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4. It improves your overall fitness.

As your endurance and stamina improve with running, you can exercise for longer durations and at higher intensities, further enhancing weight-loss efforts. This means you'll be able to run longer or harder for those sprint workouts. You'll be able to handle and maintain higher intensity levels during all running workouts, leading to more positive effects for weight loss.

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Sample running workouts for weight loss:

fit middle-aged woman running outdoors, concept of how to lose weight after 40

Here are two running workout examples that you can easily incorporate into your fitness routine:

Steady-State Session

This workout centers around maintaining a moderate-intensity pace for an extended duration. The goal is to increase the duration each week to foster continued improvement gradually. Focus on sustaining a consistent effort level throughout the run.

  • Warm-up: Begin with five minutes of brisk walking or light jogging to prepare your muscles and joints for the main workout.
  • Main workout: Run at a steady pace for 30 to 60 minutes. Aim to maintain a consistent speed that feels challenging but sustainable.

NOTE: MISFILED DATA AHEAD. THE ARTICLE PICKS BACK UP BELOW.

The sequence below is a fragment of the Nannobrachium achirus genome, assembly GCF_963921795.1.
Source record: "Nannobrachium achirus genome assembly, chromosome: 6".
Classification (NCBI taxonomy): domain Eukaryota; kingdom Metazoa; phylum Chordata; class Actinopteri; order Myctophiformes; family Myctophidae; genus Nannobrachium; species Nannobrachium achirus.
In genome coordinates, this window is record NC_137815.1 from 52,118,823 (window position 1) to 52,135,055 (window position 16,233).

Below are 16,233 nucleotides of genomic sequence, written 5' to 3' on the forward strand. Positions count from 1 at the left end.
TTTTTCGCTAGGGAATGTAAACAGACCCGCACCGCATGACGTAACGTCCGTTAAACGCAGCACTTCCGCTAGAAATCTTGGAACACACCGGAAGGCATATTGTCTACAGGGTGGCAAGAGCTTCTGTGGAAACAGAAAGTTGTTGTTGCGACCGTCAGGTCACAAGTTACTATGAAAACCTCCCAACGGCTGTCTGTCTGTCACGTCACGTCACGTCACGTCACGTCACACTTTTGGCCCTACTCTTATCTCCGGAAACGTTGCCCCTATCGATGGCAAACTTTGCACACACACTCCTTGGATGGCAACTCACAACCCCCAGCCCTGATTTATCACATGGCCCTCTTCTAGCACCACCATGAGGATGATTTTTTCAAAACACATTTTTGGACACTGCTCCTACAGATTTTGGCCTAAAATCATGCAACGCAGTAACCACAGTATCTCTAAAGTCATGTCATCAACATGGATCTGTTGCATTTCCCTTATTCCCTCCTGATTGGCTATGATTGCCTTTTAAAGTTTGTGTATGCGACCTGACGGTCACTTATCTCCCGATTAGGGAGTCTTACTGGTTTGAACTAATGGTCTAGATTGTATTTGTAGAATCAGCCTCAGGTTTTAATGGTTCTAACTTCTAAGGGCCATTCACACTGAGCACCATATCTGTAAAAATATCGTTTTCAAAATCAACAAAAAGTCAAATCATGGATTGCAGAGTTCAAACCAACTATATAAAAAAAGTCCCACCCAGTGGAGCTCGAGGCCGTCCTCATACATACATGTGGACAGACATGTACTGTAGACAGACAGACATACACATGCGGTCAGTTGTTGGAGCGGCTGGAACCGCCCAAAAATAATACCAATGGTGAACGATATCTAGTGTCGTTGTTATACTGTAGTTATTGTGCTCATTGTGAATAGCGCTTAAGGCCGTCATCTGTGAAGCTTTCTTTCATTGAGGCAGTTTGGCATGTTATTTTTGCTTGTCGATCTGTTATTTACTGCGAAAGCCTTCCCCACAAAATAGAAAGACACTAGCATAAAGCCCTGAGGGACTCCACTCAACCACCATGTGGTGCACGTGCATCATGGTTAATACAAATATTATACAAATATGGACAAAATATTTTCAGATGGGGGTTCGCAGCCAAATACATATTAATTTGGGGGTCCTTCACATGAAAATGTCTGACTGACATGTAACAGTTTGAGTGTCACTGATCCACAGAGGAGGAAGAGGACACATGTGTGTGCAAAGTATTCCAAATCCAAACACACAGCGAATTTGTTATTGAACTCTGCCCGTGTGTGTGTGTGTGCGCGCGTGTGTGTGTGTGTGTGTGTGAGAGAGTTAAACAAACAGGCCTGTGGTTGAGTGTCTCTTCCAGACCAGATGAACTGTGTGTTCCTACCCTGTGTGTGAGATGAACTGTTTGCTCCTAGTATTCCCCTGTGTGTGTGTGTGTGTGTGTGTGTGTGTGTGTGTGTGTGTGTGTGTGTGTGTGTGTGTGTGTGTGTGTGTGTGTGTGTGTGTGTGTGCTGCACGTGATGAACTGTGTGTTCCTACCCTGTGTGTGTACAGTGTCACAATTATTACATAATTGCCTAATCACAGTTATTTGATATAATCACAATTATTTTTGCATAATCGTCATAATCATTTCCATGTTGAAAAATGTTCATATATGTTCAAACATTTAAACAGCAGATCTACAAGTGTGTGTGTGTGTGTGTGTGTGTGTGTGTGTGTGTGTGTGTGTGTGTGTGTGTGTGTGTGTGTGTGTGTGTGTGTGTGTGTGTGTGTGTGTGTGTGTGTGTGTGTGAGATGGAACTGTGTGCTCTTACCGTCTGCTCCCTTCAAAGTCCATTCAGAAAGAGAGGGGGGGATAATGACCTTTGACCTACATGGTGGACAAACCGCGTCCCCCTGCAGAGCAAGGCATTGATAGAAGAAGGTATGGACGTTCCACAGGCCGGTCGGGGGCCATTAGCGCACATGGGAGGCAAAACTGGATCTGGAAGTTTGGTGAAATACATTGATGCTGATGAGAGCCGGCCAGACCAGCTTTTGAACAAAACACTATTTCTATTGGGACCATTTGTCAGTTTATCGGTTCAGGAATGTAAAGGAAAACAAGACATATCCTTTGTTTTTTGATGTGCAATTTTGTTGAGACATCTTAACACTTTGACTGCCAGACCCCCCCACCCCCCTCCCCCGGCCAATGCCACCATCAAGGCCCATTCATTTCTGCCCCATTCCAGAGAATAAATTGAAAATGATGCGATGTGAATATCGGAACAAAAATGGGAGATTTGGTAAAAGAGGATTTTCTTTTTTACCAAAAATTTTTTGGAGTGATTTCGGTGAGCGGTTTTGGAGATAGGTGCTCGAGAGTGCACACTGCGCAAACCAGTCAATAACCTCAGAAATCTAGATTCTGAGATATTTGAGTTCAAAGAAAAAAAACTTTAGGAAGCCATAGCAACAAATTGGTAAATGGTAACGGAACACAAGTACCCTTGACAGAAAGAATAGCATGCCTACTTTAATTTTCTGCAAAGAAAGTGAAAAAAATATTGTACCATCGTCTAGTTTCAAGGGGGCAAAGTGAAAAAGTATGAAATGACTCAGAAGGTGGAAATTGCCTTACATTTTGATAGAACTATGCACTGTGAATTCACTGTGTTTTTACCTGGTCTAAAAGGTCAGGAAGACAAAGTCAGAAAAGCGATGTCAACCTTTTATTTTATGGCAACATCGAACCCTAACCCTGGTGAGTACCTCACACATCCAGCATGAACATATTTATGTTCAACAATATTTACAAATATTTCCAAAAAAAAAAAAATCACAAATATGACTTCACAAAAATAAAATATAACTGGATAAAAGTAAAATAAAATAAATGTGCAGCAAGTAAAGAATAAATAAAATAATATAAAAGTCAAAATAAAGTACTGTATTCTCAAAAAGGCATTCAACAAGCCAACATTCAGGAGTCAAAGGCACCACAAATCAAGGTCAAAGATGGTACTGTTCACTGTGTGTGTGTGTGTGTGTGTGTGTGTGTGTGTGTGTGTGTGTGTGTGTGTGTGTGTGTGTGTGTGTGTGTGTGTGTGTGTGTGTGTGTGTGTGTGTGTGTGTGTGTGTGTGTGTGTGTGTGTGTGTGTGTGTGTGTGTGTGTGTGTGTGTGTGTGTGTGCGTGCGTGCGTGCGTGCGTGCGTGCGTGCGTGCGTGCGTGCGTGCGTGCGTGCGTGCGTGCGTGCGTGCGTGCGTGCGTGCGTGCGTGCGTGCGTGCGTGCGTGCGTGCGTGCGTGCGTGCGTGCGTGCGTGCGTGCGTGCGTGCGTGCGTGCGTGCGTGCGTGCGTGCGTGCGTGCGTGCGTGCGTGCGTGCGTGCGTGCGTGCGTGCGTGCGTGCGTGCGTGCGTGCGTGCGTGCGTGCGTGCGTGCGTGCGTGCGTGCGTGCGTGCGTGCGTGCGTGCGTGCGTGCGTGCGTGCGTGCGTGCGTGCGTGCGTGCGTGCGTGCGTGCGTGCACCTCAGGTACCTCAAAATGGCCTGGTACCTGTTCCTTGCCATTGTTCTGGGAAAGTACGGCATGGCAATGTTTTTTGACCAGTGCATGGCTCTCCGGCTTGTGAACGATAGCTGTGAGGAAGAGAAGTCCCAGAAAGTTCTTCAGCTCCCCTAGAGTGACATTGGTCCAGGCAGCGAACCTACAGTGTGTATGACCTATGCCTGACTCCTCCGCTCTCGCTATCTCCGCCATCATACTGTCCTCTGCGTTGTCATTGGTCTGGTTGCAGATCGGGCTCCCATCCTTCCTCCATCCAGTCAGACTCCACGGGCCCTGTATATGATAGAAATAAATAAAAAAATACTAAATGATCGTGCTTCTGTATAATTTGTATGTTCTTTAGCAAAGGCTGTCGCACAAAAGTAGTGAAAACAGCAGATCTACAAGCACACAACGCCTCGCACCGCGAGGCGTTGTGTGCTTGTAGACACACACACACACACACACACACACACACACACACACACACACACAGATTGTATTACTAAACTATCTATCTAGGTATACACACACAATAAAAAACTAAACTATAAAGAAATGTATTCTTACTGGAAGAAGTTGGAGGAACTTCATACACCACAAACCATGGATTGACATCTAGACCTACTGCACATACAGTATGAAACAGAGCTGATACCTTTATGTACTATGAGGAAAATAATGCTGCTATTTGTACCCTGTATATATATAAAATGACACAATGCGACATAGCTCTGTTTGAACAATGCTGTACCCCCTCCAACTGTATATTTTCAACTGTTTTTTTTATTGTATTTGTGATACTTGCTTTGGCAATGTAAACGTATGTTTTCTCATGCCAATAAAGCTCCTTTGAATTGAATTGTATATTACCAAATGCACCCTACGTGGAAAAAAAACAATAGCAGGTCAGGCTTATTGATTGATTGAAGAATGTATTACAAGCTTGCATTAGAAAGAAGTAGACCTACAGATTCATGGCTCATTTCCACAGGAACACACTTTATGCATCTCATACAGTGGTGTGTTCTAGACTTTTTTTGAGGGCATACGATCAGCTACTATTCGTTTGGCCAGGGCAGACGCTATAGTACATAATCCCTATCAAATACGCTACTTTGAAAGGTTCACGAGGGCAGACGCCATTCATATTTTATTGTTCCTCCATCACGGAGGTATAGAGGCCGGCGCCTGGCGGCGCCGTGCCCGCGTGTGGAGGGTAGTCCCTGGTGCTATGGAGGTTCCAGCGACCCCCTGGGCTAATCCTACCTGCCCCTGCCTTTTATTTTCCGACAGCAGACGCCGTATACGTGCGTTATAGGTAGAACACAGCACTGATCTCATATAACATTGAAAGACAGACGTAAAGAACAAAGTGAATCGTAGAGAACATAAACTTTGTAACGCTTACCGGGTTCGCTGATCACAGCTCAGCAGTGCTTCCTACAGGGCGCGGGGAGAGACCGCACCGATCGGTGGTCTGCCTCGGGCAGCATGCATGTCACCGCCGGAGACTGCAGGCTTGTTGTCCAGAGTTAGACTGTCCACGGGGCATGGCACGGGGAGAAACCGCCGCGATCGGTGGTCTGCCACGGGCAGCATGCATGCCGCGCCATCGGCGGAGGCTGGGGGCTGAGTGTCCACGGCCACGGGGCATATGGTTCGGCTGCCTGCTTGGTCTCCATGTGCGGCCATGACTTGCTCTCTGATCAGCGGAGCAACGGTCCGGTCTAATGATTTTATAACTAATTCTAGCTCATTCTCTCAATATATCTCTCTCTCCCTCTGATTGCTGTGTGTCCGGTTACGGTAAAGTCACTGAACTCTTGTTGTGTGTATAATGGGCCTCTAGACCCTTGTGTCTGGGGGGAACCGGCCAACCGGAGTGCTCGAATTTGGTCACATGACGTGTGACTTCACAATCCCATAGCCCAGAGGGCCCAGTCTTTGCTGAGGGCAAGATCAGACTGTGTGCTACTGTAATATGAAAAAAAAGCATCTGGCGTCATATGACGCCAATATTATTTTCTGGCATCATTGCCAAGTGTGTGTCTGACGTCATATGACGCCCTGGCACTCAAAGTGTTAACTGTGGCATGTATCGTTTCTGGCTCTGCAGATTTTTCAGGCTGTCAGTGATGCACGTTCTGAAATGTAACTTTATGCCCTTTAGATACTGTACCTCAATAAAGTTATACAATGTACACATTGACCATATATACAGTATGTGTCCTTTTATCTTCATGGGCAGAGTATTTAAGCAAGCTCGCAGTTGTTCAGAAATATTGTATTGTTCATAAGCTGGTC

• Cool-down: Finish with five minutes of walking to gradually lower your heart rate and allow your muscles to recover. Follow up with five to 10 minutes of stretching major muscle groups such as hamstrings, quadriceps, calves, and hip flexors.

HIIT-based Running Workout

You'll engage in HIIT in this workout. Alternate between bursts of high-intensity running and periods of low-intensity recovery. Push yourself during the high-intensity segments, then use the low-intensity periods to catch your breath and prepare for the next high-intensity interval.

  • Warm-up: Start with five minutes of light jogging or dynamic stretches to prepare your body for the intense intervals.
  • Sprint intervals: Sprint at maximum effort for 30 seconds. Recover by walking or jogging slowly for one minute. Repeat the sprint-recovery cycle for eight to 10 rounds.
  • Cool-down: Conclude with five minutes of walking or slow jogging to lower your heart rate gradually. Finish with static stretching, holding each stretch for 15 to 30 seconds, targeting major muscle groups.
Jarrod Nobbe
Jarrod Nobbe is a USAW National Coach, Sports Performance Coach, Personal Trainer, and writer, and has been involved in health and fitness for the past 12 years. Read more about Jarrod